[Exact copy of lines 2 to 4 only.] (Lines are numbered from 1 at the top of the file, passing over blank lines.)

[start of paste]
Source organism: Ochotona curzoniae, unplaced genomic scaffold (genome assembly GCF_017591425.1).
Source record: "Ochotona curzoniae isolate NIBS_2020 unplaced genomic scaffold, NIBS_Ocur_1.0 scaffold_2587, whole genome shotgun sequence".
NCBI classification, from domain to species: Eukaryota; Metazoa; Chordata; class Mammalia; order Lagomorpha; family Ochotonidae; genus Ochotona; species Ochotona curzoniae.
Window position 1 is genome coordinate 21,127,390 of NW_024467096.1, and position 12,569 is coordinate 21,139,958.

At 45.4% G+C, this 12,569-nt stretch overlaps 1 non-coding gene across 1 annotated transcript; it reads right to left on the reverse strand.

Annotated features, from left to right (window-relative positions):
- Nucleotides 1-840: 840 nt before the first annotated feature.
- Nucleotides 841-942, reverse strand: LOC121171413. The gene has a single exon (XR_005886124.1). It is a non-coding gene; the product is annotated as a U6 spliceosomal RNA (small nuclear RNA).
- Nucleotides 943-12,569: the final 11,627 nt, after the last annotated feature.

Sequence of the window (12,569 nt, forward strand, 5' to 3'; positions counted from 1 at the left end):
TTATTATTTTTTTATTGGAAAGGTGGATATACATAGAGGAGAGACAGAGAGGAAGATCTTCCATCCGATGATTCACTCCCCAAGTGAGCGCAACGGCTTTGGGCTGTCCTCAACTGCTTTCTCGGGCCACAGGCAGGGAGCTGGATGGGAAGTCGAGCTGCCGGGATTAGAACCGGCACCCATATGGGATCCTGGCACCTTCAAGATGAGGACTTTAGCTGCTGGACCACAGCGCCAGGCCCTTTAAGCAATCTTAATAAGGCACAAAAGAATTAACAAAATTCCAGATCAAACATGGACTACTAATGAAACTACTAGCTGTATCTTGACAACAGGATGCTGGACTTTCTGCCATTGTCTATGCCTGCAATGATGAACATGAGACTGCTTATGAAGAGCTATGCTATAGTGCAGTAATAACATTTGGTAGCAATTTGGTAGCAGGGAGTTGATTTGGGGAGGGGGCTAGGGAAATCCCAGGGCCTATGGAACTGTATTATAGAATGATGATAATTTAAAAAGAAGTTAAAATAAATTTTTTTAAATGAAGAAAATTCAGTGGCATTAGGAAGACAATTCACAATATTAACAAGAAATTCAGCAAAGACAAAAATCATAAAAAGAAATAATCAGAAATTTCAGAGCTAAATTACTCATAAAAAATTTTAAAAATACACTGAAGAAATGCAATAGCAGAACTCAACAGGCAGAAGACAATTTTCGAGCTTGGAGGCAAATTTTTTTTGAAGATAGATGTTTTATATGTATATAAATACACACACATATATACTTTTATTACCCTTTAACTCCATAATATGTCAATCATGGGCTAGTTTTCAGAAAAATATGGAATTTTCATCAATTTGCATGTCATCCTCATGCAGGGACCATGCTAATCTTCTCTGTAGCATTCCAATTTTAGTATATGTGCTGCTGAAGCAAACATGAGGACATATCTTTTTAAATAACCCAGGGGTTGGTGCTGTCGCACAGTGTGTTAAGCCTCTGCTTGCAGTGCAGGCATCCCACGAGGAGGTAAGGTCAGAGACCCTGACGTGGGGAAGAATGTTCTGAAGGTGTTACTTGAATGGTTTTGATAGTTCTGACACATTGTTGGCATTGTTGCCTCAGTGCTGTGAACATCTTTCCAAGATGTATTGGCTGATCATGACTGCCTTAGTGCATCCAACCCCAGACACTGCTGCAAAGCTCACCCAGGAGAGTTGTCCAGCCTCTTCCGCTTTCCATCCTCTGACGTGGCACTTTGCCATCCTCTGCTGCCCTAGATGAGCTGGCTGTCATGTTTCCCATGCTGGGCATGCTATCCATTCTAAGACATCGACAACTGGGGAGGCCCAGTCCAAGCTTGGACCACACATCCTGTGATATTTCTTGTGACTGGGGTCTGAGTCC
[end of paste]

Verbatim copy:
Source record: "Ochotona curzoniae isolate NIBS_2020 unplaced genomic scaffold, NIBS_Ocur_1.0 scaffold_2587, whole genome shotgun sequence".
NCBI classification, from domain to species: Eukaryota; Metazoa; Chordata; class Mammalia; order Lagomorpha; family Ochotonidae; genus Ochotona; species Ochotona curzoniae.
Window position 1 is genome coordinate 21,127,390 of NW_024467096.1, and position 12,569 is coordinate 21,139,958.